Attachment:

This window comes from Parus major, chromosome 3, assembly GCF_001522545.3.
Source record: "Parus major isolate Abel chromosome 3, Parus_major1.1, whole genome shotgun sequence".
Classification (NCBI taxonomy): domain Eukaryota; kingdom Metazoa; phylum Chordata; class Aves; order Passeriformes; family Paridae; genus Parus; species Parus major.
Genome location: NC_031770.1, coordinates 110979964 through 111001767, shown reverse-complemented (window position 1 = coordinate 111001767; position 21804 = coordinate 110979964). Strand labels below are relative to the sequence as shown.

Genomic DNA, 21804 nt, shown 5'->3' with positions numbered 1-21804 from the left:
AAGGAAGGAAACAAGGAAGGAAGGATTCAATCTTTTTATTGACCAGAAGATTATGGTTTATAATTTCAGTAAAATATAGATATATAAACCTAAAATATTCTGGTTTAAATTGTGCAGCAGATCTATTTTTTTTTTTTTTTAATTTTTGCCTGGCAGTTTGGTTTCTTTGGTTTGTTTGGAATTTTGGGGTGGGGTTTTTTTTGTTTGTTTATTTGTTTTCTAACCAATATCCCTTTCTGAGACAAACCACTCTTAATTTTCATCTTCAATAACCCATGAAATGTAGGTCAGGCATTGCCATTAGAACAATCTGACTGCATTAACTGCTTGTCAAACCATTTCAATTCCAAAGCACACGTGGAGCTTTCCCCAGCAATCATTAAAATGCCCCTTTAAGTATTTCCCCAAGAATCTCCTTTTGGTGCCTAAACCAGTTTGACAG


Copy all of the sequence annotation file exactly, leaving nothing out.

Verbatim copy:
This window comes from Parus major, chromosome 3, assembly GCF_001522545.3.
Source record: "Parus major isolate Abel chromosome 3, Parus_major1.1, whole genome shotgun sequence".
Classification (NCBI taxonomy): domain Eukaryota; kingdom Metazoa; phylum Chordata; class Aves; order Passeriformes; family Paridae; genus Parus; species Parus major.
Genome location: NC_031770.1, coordinates 110979964 through 111001767, shown reverse-complemented (window position 1 = coordinate 111001767; position 21804 = coordinate 110979964). Strand labels below are relative to the sequence as shown.

Genomic DNA, 21804 nt, shown 5'->3' with positions numbered 1-21804 from the left:
AAGGAAGGAAACAAGGAAGGAAGGATTCAATCTTTTTATTGACCAGAAGATTATGGTTTATAATTTCAGTAAAATATAGATATATAAACCTAAAATATTCTGGTTTAAATTGTGCAGCAGATCTATTTTTTTTTTTTTTTAATTTTTGCCTGGCAGTTTGGTTTCTTTGGTTTGTTTGGAATTTTGGGGTGGGGTTTTTTTTGTTTGTTTATTTGTTTTCTAACCAATATCCCTTTCTGAGACAAACCACTCTTAATTTTCATCTTCAATAACCCATGAAATGTAGGTCAGGCATTGCCATTAGAACAATCTGACTGCATTAACTGCTTGTCAAACCATTTCAATTCCAAAGCACACGTGGAGCTTTCCCCAGCAATCATTAAAATGCCCCTTTAAGTATTTCCCCAAGAATCTCCTTTTGGTGCCTAAACCAGTTTGACAG